The SSC further recommended that each Territory be authorized to transfer 1,000 mt of its longline bigeye tuna limit to US domestic vessels permitted under the Pelagic FEP, such as Hawai`i longline vessels. The transfers are permissible under Amendment 7 of the Pelagic FEP and provide benefits to both the territories and Hawai`i. Through fishing agreements, the Territories would receive funds to support local fisheries development and Hawaii longline fleet would be able to continue fishing after it reached the US longline quota of 3,554 mt of bigeye tuna in the WCPO, which is established by the WCPFC. The buffer would reduce market uncertainty and mitigate potential negative impacts to Hawai`i longline fishermen, such as the need to venture further out into the eastern Pacific Ocean, increasing risks to fishermen safety at sea.

The Council will consider the recommendations of the SSC and its other advisory groups along with public comments at its 162nd Council meeting to be held March 16 to 18, 2015, at the Laniakea YWCA-Fuller Hall, 1040 Richards Street, Honolulu. For more information including a full agenda for the Council meeting, visit the Council’s website at

As part of the 162nd meeting, the Council will hold a Fishers Forum on Stock Assessments, March 17, 2015, from 6 to 9 p.m. at the Harbor View Center, 1129 North Nimitz Highway at Pier 38 (above Nicos). This free, family friendly event will include information tables, speakers, public discussion, door prizes and more! Can’t attend the Fishers Forum in-person? Participate via webconference at

Scientific and Statistical Committee: Dr. Judith Amesbury (Micronesian Arche ological Research Services); Dr. Paul Callaghan (University of Guam retired); Dr. Frank A. Camacho (University of Guam); Dr. Milani Chaloupka (University of Queensland); Dr. Charles Daxboeck, chair, (BioDax Consulting Tahiti); Dr. Richard Deriso (Inter-American Tropical Tuna Commission); Dr. Erik Franklin (Hawai`i Institute of Marine Biology); Dr. John Hampton (Secretariat of the Pacific Community); David Itano (consultant); Dr. Pierre Kleiber (NMFS PIFSC, retired); Dr. Donald Kobayashi (NMFS PIFSC); Dr. Molly Lutcavage (University of Massachusetts); James Lynch (K&L Gates); Dr. Todd Miller (CNMI Division of Fish & Wildlife); Alton Miyaska (Hawai‘i Division of Aquatic Resources); Dr. Domingo Ochivallo (American Samoa DMWR); Dr. Minling Pan (NMFS PIFSC); Dr. Craig Severance (University of Hawai`i at Hilo, retired); Dr. John Sibert (Pelagic Fisheries Research Program, retired); and Dr. Robert Skillman (NMFS PIFSC, retired).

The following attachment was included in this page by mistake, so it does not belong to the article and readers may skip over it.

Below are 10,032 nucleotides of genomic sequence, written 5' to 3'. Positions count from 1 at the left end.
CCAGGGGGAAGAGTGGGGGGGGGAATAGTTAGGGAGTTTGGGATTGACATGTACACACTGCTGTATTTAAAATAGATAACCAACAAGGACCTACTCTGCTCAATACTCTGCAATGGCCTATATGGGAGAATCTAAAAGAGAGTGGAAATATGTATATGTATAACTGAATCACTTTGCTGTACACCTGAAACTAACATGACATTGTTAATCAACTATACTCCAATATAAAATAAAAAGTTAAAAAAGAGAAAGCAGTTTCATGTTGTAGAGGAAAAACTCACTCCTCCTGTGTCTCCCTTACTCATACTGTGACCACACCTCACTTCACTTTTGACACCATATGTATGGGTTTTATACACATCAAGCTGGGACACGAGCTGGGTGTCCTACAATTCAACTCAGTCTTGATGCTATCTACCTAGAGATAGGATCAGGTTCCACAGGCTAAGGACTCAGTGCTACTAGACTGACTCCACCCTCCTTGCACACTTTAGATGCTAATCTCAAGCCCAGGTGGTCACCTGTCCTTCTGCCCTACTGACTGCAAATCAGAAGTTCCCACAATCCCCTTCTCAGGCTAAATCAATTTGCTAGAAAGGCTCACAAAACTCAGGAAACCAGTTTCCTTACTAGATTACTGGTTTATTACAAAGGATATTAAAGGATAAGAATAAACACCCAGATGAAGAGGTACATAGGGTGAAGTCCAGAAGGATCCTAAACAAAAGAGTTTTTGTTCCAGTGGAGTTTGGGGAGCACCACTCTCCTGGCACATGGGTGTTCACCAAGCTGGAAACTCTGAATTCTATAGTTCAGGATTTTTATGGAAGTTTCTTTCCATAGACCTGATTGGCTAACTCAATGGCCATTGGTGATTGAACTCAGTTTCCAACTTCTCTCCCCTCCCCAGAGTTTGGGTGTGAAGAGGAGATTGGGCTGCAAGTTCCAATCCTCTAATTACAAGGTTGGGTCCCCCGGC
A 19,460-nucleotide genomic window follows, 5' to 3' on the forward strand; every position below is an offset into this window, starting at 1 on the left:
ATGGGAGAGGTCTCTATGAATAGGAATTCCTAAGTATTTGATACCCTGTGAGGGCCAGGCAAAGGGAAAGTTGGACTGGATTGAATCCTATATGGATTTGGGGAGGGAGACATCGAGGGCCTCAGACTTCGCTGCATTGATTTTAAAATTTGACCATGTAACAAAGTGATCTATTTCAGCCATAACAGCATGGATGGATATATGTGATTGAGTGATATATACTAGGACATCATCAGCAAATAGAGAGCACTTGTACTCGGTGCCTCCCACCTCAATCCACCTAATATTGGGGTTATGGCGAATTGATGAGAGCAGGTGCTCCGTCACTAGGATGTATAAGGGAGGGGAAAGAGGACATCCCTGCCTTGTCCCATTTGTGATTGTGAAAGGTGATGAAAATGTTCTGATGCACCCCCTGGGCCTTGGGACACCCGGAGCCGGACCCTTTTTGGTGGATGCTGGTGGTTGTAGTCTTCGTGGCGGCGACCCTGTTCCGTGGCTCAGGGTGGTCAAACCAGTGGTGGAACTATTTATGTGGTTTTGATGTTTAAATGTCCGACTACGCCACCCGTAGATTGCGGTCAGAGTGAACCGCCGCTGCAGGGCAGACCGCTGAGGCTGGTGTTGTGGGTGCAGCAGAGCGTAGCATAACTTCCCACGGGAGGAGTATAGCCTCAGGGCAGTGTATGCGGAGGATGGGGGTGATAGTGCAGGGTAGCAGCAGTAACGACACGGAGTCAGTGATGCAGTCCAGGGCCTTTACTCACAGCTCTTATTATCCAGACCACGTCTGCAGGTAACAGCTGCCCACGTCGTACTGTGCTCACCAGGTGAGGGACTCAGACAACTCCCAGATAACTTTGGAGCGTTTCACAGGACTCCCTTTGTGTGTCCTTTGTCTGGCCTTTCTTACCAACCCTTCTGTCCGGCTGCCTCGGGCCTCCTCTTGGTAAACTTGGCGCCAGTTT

Western Pacific Regional Fishery Management Council: Appointees by the Secretary of Commerce from nominees selected by American Samoa, CNMI, Guam and Hawai`i governors: Michael Duenas, Guam Fishermen’s Cooperative Association (Guam) (vice chair); Edwin Ebisui (Hawai`i) (chair); Michael Goto, United Fishing Agency Ltd. (Hawai`i); John Gourley, Micronesian Environmental Services (CNMI) (vice chair); Julie Leialoha, biologist (Hawai`i); Dr. Claire Tuia Poumele, Port Administration (American Samoa); McGrew Rice, commercial and charter fisherman (Hawai`i) (vice chair); and William Sword, recreational fisherman (American Samoa) (vice chair). Designated state officials: Carty Chang, Hawai`i Department of Land and Natural Resources; Dr. Ruth Matagi-Tofiga, American Samoa Department of Marine and Wildlife Resources; Richard Seman, CNMI Department of Lands and Natural Resources; and Mariquita Taitague, Guam Department of Agriculture. Designated federal officials: Matthew Brown, USFWS Pacific Islands Refuges and Monuments Office; David Hogan, US Department of State; RAdm Cari B. Thomas, US Coast Guard 14th District; and Michael Tosatto, NMFS Pacific Islands Regional Office.

To view the PDF version of Press Release, click here.